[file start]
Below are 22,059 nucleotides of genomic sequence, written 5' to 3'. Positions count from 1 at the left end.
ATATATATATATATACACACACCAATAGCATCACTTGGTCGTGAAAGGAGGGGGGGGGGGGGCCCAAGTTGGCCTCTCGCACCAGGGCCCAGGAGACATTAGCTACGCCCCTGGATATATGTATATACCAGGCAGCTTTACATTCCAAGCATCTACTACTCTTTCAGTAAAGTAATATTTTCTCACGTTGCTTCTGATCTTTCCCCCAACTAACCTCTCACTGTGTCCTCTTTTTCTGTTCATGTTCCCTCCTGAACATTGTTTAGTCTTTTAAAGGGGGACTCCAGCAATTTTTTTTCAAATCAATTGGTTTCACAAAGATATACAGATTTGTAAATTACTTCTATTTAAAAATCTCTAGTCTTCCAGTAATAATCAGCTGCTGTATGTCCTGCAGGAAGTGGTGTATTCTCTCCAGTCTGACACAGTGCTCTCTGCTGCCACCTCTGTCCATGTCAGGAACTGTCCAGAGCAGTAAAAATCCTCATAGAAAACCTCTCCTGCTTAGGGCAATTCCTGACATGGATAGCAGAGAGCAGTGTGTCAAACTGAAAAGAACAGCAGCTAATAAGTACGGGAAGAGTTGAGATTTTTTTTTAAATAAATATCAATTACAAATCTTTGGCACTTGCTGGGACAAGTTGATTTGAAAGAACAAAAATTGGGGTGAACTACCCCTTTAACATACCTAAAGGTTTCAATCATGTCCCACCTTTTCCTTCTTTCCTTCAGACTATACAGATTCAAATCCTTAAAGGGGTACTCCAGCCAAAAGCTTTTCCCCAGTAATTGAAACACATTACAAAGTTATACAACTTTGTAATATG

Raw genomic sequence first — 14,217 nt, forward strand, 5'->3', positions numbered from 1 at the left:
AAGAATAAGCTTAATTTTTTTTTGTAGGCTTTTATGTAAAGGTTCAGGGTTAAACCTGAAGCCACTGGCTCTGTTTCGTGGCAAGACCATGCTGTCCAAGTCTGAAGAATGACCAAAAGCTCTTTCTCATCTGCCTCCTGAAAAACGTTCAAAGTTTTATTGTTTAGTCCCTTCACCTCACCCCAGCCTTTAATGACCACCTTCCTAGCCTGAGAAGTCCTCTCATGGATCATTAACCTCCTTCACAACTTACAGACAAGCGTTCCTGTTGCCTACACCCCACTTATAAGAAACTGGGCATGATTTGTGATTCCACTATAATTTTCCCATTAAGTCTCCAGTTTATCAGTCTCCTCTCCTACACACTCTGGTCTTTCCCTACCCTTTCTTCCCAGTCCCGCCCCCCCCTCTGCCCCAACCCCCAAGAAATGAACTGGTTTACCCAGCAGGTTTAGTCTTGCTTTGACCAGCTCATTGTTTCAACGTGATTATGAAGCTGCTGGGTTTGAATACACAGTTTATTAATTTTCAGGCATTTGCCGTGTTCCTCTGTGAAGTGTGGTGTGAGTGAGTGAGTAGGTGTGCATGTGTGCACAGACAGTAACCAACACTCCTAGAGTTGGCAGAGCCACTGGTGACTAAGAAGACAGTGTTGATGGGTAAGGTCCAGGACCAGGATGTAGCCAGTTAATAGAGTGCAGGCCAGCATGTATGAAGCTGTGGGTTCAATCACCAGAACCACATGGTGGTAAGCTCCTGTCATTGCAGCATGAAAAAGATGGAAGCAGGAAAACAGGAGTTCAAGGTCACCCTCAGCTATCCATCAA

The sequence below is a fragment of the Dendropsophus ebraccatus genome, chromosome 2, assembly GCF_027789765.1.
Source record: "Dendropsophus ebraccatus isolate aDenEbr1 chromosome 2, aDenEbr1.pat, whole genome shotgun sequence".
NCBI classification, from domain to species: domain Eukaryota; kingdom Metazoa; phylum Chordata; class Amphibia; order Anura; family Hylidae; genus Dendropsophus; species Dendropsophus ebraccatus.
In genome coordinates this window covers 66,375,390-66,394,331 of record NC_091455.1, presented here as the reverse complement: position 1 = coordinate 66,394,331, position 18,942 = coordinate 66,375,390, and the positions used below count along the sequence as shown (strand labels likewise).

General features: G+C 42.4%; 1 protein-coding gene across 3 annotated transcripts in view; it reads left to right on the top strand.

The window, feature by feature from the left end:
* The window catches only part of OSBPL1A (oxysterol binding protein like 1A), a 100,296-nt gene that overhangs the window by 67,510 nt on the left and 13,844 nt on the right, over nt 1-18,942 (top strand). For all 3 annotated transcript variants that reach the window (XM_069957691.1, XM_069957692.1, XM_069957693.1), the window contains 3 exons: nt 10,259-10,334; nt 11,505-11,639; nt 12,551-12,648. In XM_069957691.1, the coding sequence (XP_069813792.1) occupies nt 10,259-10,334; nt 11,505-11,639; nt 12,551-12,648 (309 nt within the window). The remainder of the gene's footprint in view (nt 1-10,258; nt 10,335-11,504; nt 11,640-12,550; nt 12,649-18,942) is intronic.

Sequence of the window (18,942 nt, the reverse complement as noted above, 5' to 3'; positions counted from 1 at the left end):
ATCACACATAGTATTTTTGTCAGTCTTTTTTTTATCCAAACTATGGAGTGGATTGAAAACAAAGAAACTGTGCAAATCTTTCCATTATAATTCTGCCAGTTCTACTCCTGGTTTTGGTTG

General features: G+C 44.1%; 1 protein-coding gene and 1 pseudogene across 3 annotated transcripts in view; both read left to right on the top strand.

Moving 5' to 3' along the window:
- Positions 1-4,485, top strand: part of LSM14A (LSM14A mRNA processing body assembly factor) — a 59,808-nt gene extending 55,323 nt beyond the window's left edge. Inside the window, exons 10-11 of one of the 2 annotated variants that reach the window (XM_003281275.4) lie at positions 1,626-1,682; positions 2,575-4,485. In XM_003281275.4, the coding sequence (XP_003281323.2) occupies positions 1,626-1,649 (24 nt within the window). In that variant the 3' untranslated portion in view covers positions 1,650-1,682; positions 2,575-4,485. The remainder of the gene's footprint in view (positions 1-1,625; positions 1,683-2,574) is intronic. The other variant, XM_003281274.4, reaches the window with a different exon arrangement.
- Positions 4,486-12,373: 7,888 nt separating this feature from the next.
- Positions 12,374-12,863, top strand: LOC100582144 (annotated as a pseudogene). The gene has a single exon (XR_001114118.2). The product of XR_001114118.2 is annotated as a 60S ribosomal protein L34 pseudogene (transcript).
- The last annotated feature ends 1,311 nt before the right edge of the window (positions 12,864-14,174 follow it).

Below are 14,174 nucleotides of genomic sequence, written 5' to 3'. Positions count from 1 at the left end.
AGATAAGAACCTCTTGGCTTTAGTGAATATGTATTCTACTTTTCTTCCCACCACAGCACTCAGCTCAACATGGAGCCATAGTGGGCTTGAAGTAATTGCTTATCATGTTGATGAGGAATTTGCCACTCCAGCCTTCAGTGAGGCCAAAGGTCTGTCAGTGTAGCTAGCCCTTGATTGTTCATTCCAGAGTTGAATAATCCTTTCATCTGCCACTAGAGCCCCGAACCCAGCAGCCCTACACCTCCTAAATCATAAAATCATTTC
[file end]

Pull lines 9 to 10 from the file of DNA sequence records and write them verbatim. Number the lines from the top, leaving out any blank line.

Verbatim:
General features: G+C 42.4%; 1 protein-coding gene across 3 annotated transcripts in view; it reads left to right on the top strand.

The window, feature by feature from the left end: